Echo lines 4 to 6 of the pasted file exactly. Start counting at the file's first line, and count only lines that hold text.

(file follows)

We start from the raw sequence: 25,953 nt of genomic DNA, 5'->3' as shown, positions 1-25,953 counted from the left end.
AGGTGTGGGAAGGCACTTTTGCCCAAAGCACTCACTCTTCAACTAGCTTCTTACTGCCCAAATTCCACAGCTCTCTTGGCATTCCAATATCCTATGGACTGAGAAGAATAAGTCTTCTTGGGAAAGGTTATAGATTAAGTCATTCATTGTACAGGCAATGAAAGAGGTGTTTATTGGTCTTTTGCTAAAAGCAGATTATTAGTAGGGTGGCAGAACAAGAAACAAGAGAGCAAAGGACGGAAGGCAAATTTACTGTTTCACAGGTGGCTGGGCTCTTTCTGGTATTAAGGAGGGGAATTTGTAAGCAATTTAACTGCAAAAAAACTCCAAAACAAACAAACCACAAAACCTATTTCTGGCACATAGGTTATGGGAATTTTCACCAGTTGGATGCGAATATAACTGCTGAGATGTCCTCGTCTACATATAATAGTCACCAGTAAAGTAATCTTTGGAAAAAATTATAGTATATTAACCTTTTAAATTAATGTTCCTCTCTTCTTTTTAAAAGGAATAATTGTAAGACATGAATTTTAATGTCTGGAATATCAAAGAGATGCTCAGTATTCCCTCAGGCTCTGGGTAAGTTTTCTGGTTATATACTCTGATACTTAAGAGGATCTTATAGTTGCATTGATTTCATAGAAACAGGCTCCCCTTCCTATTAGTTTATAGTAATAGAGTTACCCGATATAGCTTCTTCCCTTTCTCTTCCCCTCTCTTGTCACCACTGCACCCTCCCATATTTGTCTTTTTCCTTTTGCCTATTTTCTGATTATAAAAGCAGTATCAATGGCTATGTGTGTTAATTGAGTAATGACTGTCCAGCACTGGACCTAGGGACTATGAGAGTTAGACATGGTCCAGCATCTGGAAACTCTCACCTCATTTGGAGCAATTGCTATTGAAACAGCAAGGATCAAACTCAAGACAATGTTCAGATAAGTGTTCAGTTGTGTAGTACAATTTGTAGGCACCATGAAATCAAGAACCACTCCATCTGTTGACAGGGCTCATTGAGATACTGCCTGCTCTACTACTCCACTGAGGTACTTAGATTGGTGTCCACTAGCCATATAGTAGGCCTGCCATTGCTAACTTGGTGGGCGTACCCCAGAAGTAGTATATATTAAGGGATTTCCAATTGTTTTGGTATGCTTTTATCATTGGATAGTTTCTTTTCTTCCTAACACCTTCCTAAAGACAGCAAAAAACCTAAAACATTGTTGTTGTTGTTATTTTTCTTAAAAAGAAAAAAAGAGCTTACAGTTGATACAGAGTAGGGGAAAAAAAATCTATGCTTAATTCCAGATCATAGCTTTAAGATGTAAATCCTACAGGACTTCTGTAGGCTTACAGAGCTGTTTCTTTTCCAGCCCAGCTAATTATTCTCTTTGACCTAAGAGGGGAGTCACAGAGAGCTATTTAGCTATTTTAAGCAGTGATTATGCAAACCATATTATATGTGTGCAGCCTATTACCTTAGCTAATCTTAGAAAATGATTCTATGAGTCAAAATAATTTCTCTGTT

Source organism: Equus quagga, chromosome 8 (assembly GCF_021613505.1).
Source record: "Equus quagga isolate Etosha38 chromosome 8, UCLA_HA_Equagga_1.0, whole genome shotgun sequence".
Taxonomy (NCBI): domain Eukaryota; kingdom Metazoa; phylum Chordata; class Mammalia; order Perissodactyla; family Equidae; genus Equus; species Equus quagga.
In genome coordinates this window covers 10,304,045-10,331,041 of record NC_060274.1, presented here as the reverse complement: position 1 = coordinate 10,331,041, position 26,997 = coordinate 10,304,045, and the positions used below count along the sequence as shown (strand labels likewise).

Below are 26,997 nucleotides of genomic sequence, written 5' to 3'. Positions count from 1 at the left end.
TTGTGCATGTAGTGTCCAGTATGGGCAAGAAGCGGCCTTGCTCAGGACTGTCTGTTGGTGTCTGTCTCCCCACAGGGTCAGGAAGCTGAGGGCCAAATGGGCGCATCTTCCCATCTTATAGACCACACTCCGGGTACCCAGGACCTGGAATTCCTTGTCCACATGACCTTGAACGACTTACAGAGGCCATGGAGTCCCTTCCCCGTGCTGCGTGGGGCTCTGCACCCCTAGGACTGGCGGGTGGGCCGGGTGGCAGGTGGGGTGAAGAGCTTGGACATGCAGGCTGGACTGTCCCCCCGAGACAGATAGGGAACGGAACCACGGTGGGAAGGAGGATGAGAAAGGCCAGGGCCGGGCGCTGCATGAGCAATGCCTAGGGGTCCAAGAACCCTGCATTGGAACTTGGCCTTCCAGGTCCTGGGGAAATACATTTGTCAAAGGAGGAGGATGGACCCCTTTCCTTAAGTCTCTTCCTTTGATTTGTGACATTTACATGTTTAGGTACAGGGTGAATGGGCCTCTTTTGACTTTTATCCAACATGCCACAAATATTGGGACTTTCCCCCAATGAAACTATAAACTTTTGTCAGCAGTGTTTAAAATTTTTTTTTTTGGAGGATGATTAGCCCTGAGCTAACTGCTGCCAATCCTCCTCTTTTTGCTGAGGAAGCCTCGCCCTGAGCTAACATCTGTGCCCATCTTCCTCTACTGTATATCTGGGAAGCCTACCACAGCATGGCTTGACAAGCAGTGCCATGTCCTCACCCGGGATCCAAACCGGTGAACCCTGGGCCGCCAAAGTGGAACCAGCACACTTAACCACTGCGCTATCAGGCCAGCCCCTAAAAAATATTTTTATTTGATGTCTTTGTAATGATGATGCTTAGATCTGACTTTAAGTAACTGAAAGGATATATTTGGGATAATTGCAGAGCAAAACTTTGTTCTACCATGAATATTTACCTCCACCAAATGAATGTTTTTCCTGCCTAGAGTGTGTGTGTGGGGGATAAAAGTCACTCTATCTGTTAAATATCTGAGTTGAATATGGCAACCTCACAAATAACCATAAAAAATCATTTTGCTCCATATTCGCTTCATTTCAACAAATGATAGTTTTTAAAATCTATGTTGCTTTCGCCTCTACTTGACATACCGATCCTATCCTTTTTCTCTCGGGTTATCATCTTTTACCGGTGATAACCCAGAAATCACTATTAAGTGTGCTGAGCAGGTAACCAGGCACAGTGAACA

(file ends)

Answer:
Source record: "Equus quagga isolate Etosha38 chromosome 8, UCLA_HA_Equagga_1.0, whole genome shotgun sequence".
Taxonomy (NCBI): domain Eukaryota; kingdom Metazoa; phylum Chordata; class Mammalia; order Perissodactyla; family Equidae; genus Equus; species Equus quagga.
In genome coordinates this window covers 10,304,045-10,331,041 of record NC_060274.1, presented here as the reverse complement: position 1 = coordinate 10,331,041, position 26,997 = coordinate 10,304,045, and the positions used below count along the sequence as shown (strand labels likewise).